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Artistic view of a Male Pteronarcys californica (Pteronarcyidae) (Giant Salmonfly) Stonefly Adult from the Gallatin River in Montana
Salmonflies
Pteronarcys californica

The giant Salmonflies of the Western mountains are legendary for their proclivity to elicit consistent dry-fly action and ferocious strikes.

Lateral view of a Onocosmoecus (Limnephilidae) (Great Late-Summer Sedge) Caddisfly Larva from the Yakima River in Washington
This specimen keys pretty easily to Onocosmoecus, and it closely resembles a specimen from Alaska which caddis expert Dave Ruiter recognized as this genus. As with that specimen, the only species in the genus documented in this area is Onocosmoecus unicolor, but Dave suggested for that specimen that there might be multiple not-yet-distinguished species under the unicolor umbrella and it would be best to stick with the genus-level ID. I'm doing the same for this one.
27" brown trout, my largest ever. It was the sub-dominant fish in its pool. After this, I hooked the bigger one, but I couldn't land it.
Troutnut is a project started in 2003 by salmonid ecologist Jason "Troutnut" Neuswanger to help anglers and fly tyers unabashedly embrace the entomological side of the sport. Learn more about Troutnut or support the project for an enhanced experience here.

By Dneuswanger on August 20th, 2014
Our ambitious plan for the day was to test Jason’s camera equipment in Mystery Creek #170, break camp and pack everything out (two one-mile round trips), then join Jason’s wife, Lena, at Denali National Park for an afternoon hike several miles up Riley Creek before rafting back down in unfamiliar whitewater and returning over 100 miles by vehicle to Fairbanks. One must try to ignore one’s actual age (59 in my case) when planning such a day. After morning coffee and granola, I prepared to break camp whenever we finish working on the creek. By mid-morning we had assembled all our gear and hauled it to a gravel bar a couple hundred yards downstream to a small pool where Jason was fairly certain there would be Dolly Varden and Arctic grayling to film. The next couple hours were spent calibrating and testing equipment.



We encountered several logistical and technical problems that Jason would have to address before he could reliably use the large cameras to shoot underwater video. We had hoped to film some Dolly Varden, but had to settle for discovering problems that needed solving before real data could be obtained. This is an inevitable, productive step in the first weeks of any complex new scientific research project.



By late morning we were packing up camp and hauling all our gear back to the car. The good trail we cleared yesterday expedited our half-mile treks, but we still had to make two trips each to transport our 300+ pounds of equipment, so we did not get on the road to Denali until well after lunchtime. We met Lena at the Park Visitor Center parking lot where she had been dropped off by shuttle bus from Fairbanks. Jason and I changed clothes and gear from camping/working mode to hiking/rafting mode in the Visitor Center parking lot, much to the amusement of several fashionably dressed tourists from all over the world. By mid-afternoon we were heading up Riley Creek carrying only water, snacks, and inflatable pack rafting gear.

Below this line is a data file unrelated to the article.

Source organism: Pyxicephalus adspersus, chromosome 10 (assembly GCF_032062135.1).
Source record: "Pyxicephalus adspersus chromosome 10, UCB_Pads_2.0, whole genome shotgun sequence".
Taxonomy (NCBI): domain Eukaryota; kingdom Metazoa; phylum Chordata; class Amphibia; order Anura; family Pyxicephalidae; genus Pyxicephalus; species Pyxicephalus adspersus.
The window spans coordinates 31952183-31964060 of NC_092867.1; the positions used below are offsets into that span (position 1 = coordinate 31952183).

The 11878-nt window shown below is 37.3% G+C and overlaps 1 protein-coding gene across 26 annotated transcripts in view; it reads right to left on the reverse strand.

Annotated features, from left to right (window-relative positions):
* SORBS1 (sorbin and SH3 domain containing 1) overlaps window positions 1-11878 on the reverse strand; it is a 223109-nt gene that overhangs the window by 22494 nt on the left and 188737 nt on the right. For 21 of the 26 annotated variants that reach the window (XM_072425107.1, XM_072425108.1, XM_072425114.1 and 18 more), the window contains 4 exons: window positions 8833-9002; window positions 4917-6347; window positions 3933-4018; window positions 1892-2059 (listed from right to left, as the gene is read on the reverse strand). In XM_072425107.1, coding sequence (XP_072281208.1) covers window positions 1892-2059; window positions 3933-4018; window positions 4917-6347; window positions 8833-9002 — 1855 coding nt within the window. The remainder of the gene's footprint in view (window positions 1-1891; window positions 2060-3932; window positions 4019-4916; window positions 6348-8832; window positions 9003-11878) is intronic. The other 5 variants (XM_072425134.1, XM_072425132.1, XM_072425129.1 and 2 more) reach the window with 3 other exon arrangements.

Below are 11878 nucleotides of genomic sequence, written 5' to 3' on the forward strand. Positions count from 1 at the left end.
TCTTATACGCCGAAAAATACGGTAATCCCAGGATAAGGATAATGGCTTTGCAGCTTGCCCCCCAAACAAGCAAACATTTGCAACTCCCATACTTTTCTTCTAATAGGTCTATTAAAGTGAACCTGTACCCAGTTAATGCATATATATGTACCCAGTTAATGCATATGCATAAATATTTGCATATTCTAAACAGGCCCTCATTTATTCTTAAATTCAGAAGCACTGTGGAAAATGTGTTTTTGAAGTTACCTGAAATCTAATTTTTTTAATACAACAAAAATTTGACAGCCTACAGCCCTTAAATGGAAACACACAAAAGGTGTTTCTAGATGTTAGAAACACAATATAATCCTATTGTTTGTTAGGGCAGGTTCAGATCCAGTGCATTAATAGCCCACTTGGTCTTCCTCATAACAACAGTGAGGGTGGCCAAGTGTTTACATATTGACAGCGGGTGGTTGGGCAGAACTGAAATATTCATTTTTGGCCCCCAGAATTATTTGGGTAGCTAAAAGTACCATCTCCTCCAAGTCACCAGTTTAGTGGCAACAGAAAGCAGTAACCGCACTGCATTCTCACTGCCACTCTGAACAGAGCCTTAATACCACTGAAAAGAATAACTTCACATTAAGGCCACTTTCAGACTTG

We hiked several miles upstream beyond the usual day-trip tourist area until we reached a very large, steep hill that would take at least an hour or two to circumnavigate to the planned put-in with our packrafts. Judging that we lacked the time to make the full float down, we backtracked down the hill and found a suitable spot to enter the river on a large island of gravel. Denali National Park was quite the setting for a happy couple to celebrate their 4th Wedding Anniversary. Congratulations Jason and Lena!



Near the river’s edge, we encountered three spruce grouse. Typical of their species, they were unconcerned about their safety or the closeness of our cameras.



We made our way to the gravel island, inflated the packrafts, and headed downstream at about 5:30 p.m. Pleasant runs were interspersed with challenging rapids replete with inconveniently placed boulders that required my constant attention to avoid swamping. It was an exhilarating hour of “in-the-moment” paddling that we managed to experience without serious mishap, despite several close calls.



By the time we reached our take-out point on a gravel bar a couple hundred yards from the entrance road to the Park Visitor’s Center, we were soaked due to the constant splashing of large standing waves in the more turbulent rapids. Lena was getting chilly, so I agreed to stay with the equipment and deflate the rafts while Jason and Lena hitched a ride to the Visitor Center to retrieve our car. I managed to get everything hauled up to the road by the time they got back in dry clothes and a warm vehicle. We stuffed everything into the back of the RAV4 and headed back to Fairbanks as the sun was setting. What a long and exciting day!

Photos by Troutnut and Dneuswanger from Riley Creek and Mystery Creek #170 in Alaska

Riley Creek in Alaska
Riley Creek in Alaska
Mystery Creek # 170 in Alaska
Riley Creek in Alaska
Mystery Creek # 170 in Alaska
Riley Creek in Alaska
Riley Creek in Alaska
Riley Creek in Alaska
Riley Creek in Alaska
Riley Creek in Alaska
Riley Creek in Alaska
Mystery Creek # 170 in Alaska
Riley Creek in Alaska
Mystery Creek # 170 in Alaska
Riley Creek in Alaska
Riley Creek in Alaska
Riley Creek in Alaska
Riley Creek in Alaska
Riley Creek in Alaska
Riley Creek in Alaska
Riley Creek in Alaska

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